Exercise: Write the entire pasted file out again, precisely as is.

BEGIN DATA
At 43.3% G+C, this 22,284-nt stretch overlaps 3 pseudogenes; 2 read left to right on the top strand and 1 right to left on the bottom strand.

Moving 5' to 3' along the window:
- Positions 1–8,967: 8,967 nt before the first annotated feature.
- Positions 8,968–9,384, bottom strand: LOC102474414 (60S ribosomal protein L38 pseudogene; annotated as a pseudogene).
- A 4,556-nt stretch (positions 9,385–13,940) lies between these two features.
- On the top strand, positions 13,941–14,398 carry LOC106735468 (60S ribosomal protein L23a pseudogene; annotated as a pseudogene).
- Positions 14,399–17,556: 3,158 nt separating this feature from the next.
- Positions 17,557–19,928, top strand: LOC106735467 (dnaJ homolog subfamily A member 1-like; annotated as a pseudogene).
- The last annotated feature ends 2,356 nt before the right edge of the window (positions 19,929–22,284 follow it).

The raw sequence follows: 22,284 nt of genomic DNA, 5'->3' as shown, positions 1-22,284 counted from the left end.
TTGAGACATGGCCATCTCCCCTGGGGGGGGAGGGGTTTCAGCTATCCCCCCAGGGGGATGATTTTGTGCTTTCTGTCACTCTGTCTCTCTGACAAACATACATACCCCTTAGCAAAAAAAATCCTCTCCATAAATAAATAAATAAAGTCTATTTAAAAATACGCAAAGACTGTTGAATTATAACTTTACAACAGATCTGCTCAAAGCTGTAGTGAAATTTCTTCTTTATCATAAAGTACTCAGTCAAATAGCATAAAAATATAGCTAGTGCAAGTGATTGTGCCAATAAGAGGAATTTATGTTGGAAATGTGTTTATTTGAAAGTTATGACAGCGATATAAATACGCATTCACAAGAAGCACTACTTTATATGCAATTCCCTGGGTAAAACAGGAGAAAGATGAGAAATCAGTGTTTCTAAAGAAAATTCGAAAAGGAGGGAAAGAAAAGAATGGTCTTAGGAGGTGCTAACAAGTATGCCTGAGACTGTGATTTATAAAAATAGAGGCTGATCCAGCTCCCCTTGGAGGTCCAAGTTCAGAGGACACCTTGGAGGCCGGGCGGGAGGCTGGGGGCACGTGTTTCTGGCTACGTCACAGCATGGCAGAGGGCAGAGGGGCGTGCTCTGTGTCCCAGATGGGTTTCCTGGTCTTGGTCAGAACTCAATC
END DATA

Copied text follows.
At 43.3% G+C, this 22,284-nt stretch overlaps 3 pseudogenes; 2 read left to right on the top strand and 1 right to left on the bottom strand.

Moving 5' to 3' along the window:
- Positions 1–8,967: 8,967 nt before the first annotated feature.
- Positions 8,968–9,384, bottom strand: LOC102474414 (60S ribosomal protein L38 pseudogene; annotated as a pseudogene).
- A 4,556-nt stretch (positions 9,385–13,940) lies between these two features.
- On the top strand, positions 13,941–14,398 carry LOC106735468 (60S ribosomal protein L23a pseudogene; annotated as a pseudogene).
- Positions 14,399–17,556: 3,158 nt separating this feature from the next.
- Positions 17,557–19,928, top strand: LOC106735467 (dnaJ homolog subfamily A member 1-like; annotated as a pseudogene).
- The last annotated feature ends 2,356 nt before the right edge of the window (positions 19,929–22,284 follow it).

The raw sequence follows: 22,284 nt of genomic DNA, 5'->3' as shown, positions 1-22,284 counted from the left end.
TTGAGACATGGCCATCTCCCCTGGGGGGGGAGGGGTTTCAGCTATCCCCCCAGGGGGATGATTTTGTGCTTTCTGTCACTCTGTCTCTCTGACAAACATACATACCCCTTAGCAAAAAAAATCCTCTCCATAAATAAATAAATAAAGTCTATTTAAAAATACGCAAAGACTGTTGAATTATAACTTTACAACAGATCTGCTCAAAGCTGTAGTGAAATTTCTTCTTTATCATAAAGTACTCAGTCAAATAGCATAAAAATATAGCTAGTGCAAGTGATTGTGCCAATAAGAGGAATTTATGTTGGAAATGTGTTTATTTGAAAGTTATGACAGCGATATAAATACGCATTCACAAGAAGCACTACTTTATATGCAATTCCCTGGGTAAAACAGGAGAAAGATGAGAAATCAGTGTTTCTAAAGAAAATTCGAAAAGGAGGGAAAGAAAAGAATGGTCTTAGGAGGTGCTAACAAGTATGCCTGAGACTGTGATTTATAAAAATAGAGGCTGATCCAGCTCCCCTTGGAGGTCCAAGTTCAGAGGACACCTTGGAGGCCGGGCGGGAGGCTGGGGGCACGTGTTTCTGGCTACGTCACAGCATGGCAGAGGGCAGAGGGGCGTGCTCTGTGTCCCAGATGGGTTTCCTGGTCTTGGTCAGAACTCAATC